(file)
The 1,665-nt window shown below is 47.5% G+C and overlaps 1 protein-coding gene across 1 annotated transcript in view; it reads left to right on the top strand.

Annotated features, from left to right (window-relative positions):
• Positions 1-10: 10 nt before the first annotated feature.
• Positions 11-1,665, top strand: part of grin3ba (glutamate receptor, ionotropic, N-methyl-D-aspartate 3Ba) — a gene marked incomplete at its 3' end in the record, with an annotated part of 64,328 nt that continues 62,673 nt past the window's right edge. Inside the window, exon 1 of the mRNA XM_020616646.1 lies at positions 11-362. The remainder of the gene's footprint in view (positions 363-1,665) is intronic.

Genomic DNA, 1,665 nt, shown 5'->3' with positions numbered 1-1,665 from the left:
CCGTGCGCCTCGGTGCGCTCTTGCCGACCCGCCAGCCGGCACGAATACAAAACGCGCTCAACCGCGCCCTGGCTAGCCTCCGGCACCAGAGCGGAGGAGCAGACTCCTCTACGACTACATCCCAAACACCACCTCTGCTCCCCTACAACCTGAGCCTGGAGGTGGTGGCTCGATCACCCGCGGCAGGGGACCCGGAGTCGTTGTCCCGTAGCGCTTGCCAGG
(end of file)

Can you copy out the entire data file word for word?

The 1,665-nt window shown below is 47.5% G+C and overlaps 1 protein-coding gene across 1 annotated transcript in view; it reads left to right on the top strand.

Annotated features, from left to right (window-relative positions):
• Positions 1-10: 10 nt before the first annotated feature.
• Positions 11-1,665, top strand: part of grin3ba (glutamate receptor, ionotropic, N-methyl-D-aspartate 3Ba) — a gene marked incomplete at its 3' end in the record, with an annotated part of 64,328 nt that continues 62,673 nt past the window's right edge. Inside the window, exon 1 of the mRNA XM_020616646.1 lies at positions 11-362. The remainder of the gene's footprint in view (positions 363-1,665) is intronic.

Genomic DNA, 1,665 nt, shown 5'->3' with positions numbered 1-1,665 from the left:
CCGTGCGCCTCGGTGCGCTCTTGCCGACCCGCCAGCCGGCACGAATACAAAACGCGCTCAACCGCGCCCTGGCTAGCCTCCGGCACCAGAGCGGAGGAGCAGACTCCTCTACGACTACATCCCAAACACCACCTCTGCTCCCCTACAACCTGAGCCTGGAGGTGGTGGCTCGATCACCCGCGGCAGGGGACCCGGAGTCGTTGTCCCGTAGCGCTTGCCAGG